Early America

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North America’s first European settlers often traded by barter, using corn, tobacco, and other goods as currency. During the 17th and 18th centuries, coins were often hard to come by in the British colonies, and royal authority was generally inattentive to the economic needs of its North American possessions. While Massachusetts did strike coins in the late 17th century, most of the money in circulation at the time of the Revolution was either Spanish or British. The pressing need for currency meant that people often used counterfeit coins or small-denomination private issues. Colonial governments also printed their own paper notes.

The Articles of Confederation that governed the relationship among the states allowed each one to issue its own coinage. Between 1776 and 1788, when the Constitution was ratified, both the states and the federal government produced coins, either as test patterns or for circulation. After 1788, the right to issue coins was reserved for the federal government, and the U.S. Mint finally began operation in 1792.

The early coinage of the independent United States is fascinating for what it says about the formation of the new nation, and coin design even drew the attention of the Founding Fathers. Benjamin Franklin designed a coin that exhorted Americans to “Mind Your Business,” which here means to keep one’s attention on one’s work. President George Washington rejected coins bearing his portrait on the grounds that they were tyrannical. Instead, U.S. coins first showed a personification of Liberty, and this word still appears on all new coins issued by the U.S. Mint.


Colonial America

In the 17th and 18th centuries, Britain fought with other European powers for territorial control of North America, but tended to neglect the economic needs of her colonies. In 1652, the Massachusetts Bay Colony began striking its own silver shillings. Unfortunately, the minimalist design allowed people to clip the edges for bullion and they were soon replaced by willow, oak and pine tree designs. British businessmen and some colonial governors also produced tokens and copper coins with royal permission. Many of these were rejected by colonists, who preferred Spanish silver.

British tin token worth 1/24 real (1688) of James II (1685-1688) made for use in the “plantations,” as the American colonies were sometimes known.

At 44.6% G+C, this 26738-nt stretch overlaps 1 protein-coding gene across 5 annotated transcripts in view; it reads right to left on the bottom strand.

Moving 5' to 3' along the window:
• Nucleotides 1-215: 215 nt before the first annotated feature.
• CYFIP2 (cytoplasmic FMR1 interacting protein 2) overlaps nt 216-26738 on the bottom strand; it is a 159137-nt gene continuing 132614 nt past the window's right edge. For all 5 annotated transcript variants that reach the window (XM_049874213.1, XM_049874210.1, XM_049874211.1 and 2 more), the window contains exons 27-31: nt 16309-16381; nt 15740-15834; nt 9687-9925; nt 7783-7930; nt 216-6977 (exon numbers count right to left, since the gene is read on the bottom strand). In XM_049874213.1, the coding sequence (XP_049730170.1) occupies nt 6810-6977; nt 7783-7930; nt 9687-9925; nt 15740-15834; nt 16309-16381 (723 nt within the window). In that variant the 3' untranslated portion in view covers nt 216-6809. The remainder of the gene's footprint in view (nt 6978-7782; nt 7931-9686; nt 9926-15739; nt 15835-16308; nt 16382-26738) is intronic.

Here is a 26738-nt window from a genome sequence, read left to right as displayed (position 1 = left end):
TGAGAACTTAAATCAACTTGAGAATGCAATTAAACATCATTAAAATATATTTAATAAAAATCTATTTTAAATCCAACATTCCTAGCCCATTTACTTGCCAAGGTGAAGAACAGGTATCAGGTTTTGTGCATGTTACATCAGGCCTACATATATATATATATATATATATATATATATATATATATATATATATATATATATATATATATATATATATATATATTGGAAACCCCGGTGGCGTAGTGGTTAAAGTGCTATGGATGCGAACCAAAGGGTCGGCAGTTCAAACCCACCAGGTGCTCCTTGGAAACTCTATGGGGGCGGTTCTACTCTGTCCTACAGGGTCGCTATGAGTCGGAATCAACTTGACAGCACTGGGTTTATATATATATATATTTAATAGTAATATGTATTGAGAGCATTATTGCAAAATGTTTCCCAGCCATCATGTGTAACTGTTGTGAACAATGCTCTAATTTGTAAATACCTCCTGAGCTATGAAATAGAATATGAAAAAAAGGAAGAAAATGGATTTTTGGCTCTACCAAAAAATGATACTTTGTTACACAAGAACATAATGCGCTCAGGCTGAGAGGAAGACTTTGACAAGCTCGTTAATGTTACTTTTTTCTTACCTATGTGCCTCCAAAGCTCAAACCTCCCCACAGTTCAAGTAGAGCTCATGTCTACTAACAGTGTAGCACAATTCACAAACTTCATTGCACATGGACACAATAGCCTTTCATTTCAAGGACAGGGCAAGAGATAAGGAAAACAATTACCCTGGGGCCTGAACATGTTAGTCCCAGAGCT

Spanish bronze proclamation medal (1788-1808) from East Florida with the jasmine flower symbol of Florida between a lion and castle, representing Spanish Leon and Castile.


British copper St. Patrick farthing imported or use in New Jersey in 1681. These tokens were produced in London 40 years earlier, but were unpopular there.


British silver 12 pence (1658-1659) from London for circulation in Maryland under Cecil Calvert (1609-1675), the second Lord Baltimore. The coin shows Lord Baltimore’s coat of arms.


Massachusetts silver “pine tree” shilling (1652) marked “NE.”


Massachusetts silver “pine tree” shilling (1667-1682). These shillings bear the date 1652, perhaps because it was that year that the crown had granted permission to strike coins.



New York copper token marked “New Yorke in America,” depicting an eagle. These tokens were made for Frances Lovelace, New York’s governor from 1668 to 1673.


British copper “Rosa Americana” 2 pence (1722) produced for the colonies by William Wood.



The Continental Currency and State Coinage

In 1775, the Continental Congress, in rebellion against the British monarchy, introduced paper currency in an attempt to meet military expenditures. However, bullion that had been promised by France never appeared and the paper money was rapidly devalued.

After the revolution, many states introduced their own copper coins. These often borrowed elements from the British half penny of King George III (1760-1820), the most commonly used coins in the United States, but entirely new designs were also used.

Continental Currency paper half dollar (1776) showing the 13 linked chains, one for each colony, and sundial motifs of Benjamin Franklin (1706-1790).

1974.103.3 1974.103.3

Pewter Continental Currency pattern.

1954.95.1 1954.95.1 1911.85.7 1911.85.7

British copper half penny (1770) of George III with the king’s portrait.

1940.113.119 1940.113.119 British copper half penny (1774) of George III showing the personification of Britannia.